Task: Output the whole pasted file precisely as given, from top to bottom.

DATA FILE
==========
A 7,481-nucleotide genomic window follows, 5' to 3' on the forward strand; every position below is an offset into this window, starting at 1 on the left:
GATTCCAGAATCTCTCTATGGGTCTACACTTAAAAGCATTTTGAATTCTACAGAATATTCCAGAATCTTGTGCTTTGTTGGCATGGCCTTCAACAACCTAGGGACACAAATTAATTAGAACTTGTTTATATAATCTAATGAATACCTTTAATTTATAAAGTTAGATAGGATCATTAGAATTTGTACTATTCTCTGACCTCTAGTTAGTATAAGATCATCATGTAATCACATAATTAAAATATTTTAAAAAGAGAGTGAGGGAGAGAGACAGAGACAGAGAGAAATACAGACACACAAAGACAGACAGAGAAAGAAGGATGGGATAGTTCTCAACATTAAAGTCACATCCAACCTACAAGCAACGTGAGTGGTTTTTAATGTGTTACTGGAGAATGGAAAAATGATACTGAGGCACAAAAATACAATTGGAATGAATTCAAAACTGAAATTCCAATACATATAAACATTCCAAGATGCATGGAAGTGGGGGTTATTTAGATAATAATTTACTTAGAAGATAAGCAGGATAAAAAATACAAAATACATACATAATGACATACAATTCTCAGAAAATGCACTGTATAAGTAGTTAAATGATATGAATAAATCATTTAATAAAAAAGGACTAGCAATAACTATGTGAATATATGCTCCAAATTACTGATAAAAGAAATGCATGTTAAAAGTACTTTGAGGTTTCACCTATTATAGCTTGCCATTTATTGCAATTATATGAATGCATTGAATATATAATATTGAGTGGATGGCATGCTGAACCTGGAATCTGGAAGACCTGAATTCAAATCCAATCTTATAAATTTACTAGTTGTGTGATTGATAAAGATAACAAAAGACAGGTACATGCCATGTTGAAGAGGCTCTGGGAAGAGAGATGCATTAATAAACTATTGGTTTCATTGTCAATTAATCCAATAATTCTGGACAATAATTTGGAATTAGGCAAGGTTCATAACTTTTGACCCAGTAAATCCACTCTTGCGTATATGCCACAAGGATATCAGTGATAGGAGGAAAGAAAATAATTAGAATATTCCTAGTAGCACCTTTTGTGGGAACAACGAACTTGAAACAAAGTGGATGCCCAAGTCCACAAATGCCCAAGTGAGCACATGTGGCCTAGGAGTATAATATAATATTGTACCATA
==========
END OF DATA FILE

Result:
A 7,481-nucleotide genomic window follows, 5' to 3' on the forward strand; every position below is an offset into this window, starting at 1 on the left:
GATTCCAGAATCTCTCTATGGGTCTACACTTAAAAGCATTTTGAATTCTACAGAATATTCCAGAATCTTGTGCTTTGTTGGCATGGCCTTCAACAACCTAGGGACACAAATTAATTAGAACTTGTTTATATAATCTAATGAATACCTTTAATTTATAAAGTTAGATAGGATCATTAGAATTTGTACTATTCTCTGACCTCTAGTTAGTATAAGATCATCATGTAATCACATAATTAAAATATTTTAAAAAGAGAGTGAGGGAGAGAGACAGAGACAGAGAGAAATACAGACACACAAAGACAGACAGAGAAAGAAGGATGGGATAGTTCTCAACATTAAAGTCACATCCAACCTACAAGCAACGTGAGTGGTTTTTAATGTGTTACTGGAGAATGGAAAAATGATACTGAGGCACAAAAATACAATTGGAATGAATTCAAAACTGAAATTCCAATACATATAAACATTCCAAGATGCATGGAAGTGGGGGTTATTTAGATAATAATTTACTTAGAAGATAAGCAGGATAAAAAATACAAAATACATACATAATGACATACAATTCTCAGAAAATGCACTGTATAAGTAGTTAAATGATATGAATAAATCATTTAATAAAAAAGGACTAGCAATAACTATGTGAATATATGCTCCAAATTACTGATAAAAGAAATGCATGTTAAAAGTACTTTGAGGTTTCACCTATTATAGCTTGCCATTTATTGCAATTATATGAATGCATTGAATATATAATATTGAGTGGATGGCATGCTGAACCTGGAATCTGGAAGACCTGAATTCAAATCCAATCTTATAAATTTACTAGTTGTGTGATTGATAAAGATAACAAAAGACAGGTACATGCCATGTTGAAGAGGCTCTGGGAAGAGAGATGCATTAATAAACTATTGGTTTCATTGTCAATTAATCCAATAATTCTGGACAATAATTTGGAATTAGGCAAGGTTCATAACTTTTGACCCAGTAAATCCACTCTTGCGTATATGCCACAAGGATATCAGTGATAGGAGGAAAGAAAATAATTAGAATATTCCTAGTAGCACCTTTTGTGGGAACAACGAACTTGAAACAAAGTGGATGCCCAAGTCCACAAATGCCCAAGTGAGCACATGTGGCCTAGGAGTATAATATAATATTGTACCATA